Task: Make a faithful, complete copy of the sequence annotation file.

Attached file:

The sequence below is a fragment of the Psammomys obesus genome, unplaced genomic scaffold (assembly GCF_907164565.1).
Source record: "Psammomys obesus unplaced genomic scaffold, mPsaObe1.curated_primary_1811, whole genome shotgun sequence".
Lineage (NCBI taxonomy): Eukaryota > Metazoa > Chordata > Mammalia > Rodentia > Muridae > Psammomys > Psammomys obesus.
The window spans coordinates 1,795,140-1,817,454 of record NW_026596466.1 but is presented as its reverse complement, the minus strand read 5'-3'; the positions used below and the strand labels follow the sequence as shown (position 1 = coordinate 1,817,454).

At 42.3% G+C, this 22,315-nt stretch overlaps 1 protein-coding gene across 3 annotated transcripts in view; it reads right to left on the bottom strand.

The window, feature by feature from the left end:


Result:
The sequence below is a fragment of the Psammomys obesus genome, unplaced genomic scaffold (assembly GCF_907164565.1).
Source record: "Psammomys obesus unplaced genomic scaffold, mPsaObe1.curated_primary_1811, whole genome shotgun sequence".
Lineage (NCBI taxonomy): Eukaryota > Metazoa > Chordata > Mammalia > Rodentia > Muridae > Psammomys > Psammomys obesus.
The window spans coordinates 1,795,140-1,817,454 of record NW_026596466.1 but is presented as its reverse complement, the minus strand read 5'-3'; the positions used below and the strand labels follow the sequence as shown (position 1 = coordinate 1,817,454).

At 42.3% G+C, this 22,315-nt stretch overlaps 1 protein-coding gene across 3 annotated transcripts in view; it reads right to left on the bottom strand.

The window, feature by feature from the left end: